1. Last year took a lot out of me. My faithful readers know I have lupus. Last year exhausted me both mentally and physically. I spent pretty much all of June simply resting and trying to recover…it didn’t really help. I am currently trying to get back on my infusion instead of being stupid and trying to do without it.
2. I did not prepare for this year like I normally do. Usually I have most to all of my year planned on Google Calendar by the time school starts. This year I had the first day planned—that was it. However, I did spend the summer researching and really thinking about myself, my privilege, and changing my curriculum. My problem was I felt overwhelmed by the myriad of issues I could cover. There’s so much going on in the world, so much that needs changing.
So, teachers reported back, and our “welcome back” speech didn’t feel welcoming. It felt the opposite…but I was determined to keep a good attitude for my students.
We did get some much-needed time in our classrooms. I appreciated the quiet so I could putter around and put finishing touches on my room. It was ready before we reported back, but I find it calming to spend time in my classroom—and I hope my students feel the same.
Students came back on a Friday, which was weird. Really weird. Once again, I welcomed students to their junior year and AP Language, and said, “Let’s read a story.” Just like last year, we read “Examination Day” by Henry Seslar. I always get such odd looks from the students. After finishing the last line, I asked students to turn to a neighbor and discuss why in the world their AP teacher would start the year by killing off a child. I gave them a couple minutes to ponder, then we talked as a class.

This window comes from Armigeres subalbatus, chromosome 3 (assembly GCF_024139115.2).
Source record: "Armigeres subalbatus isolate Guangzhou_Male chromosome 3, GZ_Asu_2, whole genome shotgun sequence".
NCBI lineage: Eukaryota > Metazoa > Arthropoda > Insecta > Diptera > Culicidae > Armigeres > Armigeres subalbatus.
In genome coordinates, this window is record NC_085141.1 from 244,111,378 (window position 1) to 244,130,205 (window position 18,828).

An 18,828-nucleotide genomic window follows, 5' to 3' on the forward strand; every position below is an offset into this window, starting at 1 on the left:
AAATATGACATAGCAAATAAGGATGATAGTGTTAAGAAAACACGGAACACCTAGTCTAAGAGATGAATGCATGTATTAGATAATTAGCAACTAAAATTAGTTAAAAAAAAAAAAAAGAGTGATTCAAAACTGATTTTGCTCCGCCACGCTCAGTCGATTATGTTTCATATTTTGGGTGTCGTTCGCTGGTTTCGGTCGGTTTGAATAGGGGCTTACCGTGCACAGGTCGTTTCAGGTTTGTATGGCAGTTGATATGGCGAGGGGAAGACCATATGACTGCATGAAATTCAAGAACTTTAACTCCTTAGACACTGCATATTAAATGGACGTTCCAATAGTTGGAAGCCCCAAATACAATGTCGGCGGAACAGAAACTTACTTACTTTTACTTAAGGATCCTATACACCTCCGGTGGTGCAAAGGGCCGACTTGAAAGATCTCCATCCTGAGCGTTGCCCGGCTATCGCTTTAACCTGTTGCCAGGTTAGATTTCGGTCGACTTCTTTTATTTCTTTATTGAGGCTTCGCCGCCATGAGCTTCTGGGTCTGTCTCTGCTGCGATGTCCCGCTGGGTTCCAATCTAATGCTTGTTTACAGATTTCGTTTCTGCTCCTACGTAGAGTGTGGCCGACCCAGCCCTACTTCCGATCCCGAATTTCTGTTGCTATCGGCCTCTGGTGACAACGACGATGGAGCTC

I stressed the importance of thinking for themselves, of taking risks, or opening their minds. We talked about who is easier to control: dumb people or intelligent people. I told them I had to desire to control them. I wanted them to question everything, even me.
From there we looked at “Pretty Good” by Charles Osgood and a satirical letter, thanking a teacher for focusing so much on test scores. I used these to further the conversation about grades, learning, thinking, etc. We finished the hour with a class bingo just to get the students up and moving.
Several throughout the day remarked I was the only teacher who welcomed them to the new school year, who talked about grades, and who wanted to give them room to make mistakes.
During the next week, we did some assessments so I could gage what they learned/knew/remembered from last year. Our pre-AP program (at least for 9th and 10th grade) is much too weak, so I had a good idea where students would be. Our department lacks alignment, so we don’t know who’s covering what literary terms as which grades, students aren’t really doing research papers, they aren’t doing much writing, and are doing little analysis or other AP prep.
We began the week with a “Who Am I?” five-slide presentation. I asked for their name and a picture and a slide each telling me their likes, dislikes, strengths, and weaknesses. These presentations really helped me begin putting names with faces!
We did a “pre-test” of literary terms and basic essay format, then went over it as a class so I could see what I needed to review or teach.
We finished the week with students blogging over a topic of their choice. I simply wanted to assess their content and voice/style. There were some weak and skimpy blogs and some truly beautiful work. In fact, I posted one of them as a guest blog. (Caution: the student wrote eloquently and honestly about rape, providing some mature and healthy talk about the subject. You can find it here: http://www.jennwillteach.com/2016/09/guest-blog-real-talk-about-rape.html)
Overall, they did well, and I already see much potential in this group. We shall see as the year progresses….
Thank you for those descriptions. It was really great to add here more of those materials.ReplyDelete